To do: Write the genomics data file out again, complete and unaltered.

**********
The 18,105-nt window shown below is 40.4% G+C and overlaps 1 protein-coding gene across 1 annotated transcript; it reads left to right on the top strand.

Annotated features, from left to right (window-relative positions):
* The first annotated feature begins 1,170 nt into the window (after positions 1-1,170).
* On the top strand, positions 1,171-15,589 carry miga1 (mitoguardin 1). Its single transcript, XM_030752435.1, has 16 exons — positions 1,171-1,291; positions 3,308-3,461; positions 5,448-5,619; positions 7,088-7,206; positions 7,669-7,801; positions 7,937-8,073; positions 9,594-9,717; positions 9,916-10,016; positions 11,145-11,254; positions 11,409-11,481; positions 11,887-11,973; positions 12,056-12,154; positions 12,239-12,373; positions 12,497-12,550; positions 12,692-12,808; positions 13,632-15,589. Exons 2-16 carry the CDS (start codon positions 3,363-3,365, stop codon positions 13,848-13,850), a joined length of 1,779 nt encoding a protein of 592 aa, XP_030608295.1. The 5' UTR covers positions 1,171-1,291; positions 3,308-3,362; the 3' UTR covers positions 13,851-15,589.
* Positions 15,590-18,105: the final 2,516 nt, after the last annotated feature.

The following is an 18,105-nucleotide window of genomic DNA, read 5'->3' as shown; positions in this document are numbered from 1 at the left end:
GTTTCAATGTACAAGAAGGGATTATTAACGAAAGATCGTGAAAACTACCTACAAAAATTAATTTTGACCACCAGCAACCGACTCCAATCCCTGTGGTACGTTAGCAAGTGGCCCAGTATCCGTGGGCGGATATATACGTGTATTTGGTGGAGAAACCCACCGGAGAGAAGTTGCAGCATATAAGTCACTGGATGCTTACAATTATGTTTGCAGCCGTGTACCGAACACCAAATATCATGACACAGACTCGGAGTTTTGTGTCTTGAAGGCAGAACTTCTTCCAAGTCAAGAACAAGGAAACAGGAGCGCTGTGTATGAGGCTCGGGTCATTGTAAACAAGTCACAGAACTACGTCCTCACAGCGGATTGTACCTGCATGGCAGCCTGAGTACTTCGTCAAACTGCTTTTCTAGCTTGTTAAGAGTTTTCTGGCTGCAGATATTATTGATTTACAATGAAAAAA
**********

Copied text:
The 18,105-nt window shown below is 40.4% G+C and overlaps 1 protein-coding gene across 1 annotated transcript; it reads left to right on the top strand.

Annotated features, from left to right (window-relative positions):
* The first annotated feature begins 1,170 nt into the window (after positions 1-1,170).
* On the top strand, positions 1,171-15,589 carry miga1 (mitoguardin 1). Its single transcript, XM_030752435.1, has 16 exons — positions 1,171-1,291; positions 3,308-3,461; positions 5,448-5,619; positions 7,088-7,206; positions 7,669-7,801; positions 7,937-8,073; positions 9,594-9,717; positions 9,916-10,016; positions 11,145-11,254; positions 11,409-11,481; positions 11,887-11,973; positions 12,056-12,154; positions 12,239-12,373; positions 12,497-12,550; positions 12,692-12,808; positions 13,632-15,589. Exons 2-16 carry the CDS (start codon positions 3,363-3,365, stop codon positions 13,848-13,850), a joined length of 1,779 nt encoding a protein of 592 aa, XP_030608295.1. The 5' UTR covers positions 1,171-1,291; positions 3,308-3,362; the 3' UTR covers positions 13,851-15,589.
* Positions 15,590-18,105: the final 2,516 nt, after the last annotated feature.

The following is an 18,105-nucleotide window of genomic DNA, read 5'->3' as shown; positions in this document are numbered from 1 at the left end:
GTTTCAATGTACAAGAAGGGATTATTAACGAAAGATCGTGAAAACTACCTACAAAAATTAATTTTGACCACCAGCAACCGACTCCAATCCCTGTGGTACGTTAGCAAGTGGCCCAGTATCCGTGGGCGGATATATACGTGTATTTGGTGGAGAAACCCACCGGAGAGAAGTTGCAGCATATAAGTCACTGGATGCTTACAATTATGTTTGCAGCCGTGTACCGAACACCAAATATCATGACACAGACTCGGAGTTTTGTGTCTTGAAGGCAGAACTTCTTCCAAGTCAAGAACAAGGAAACAGGAGCGCTGTGTATGAGGCTCGGGTCATTGTAAACAAGTCACAGAACTACGTCCTCACAGCGGATTGTACCTGCATGGCAGCCTGAGTACTTCGTCAAACTGCTTTTCTAGCTTGTTAAGAGTTTTCTGGCTGCAGATATTATTGATTTACAATGAAAAAA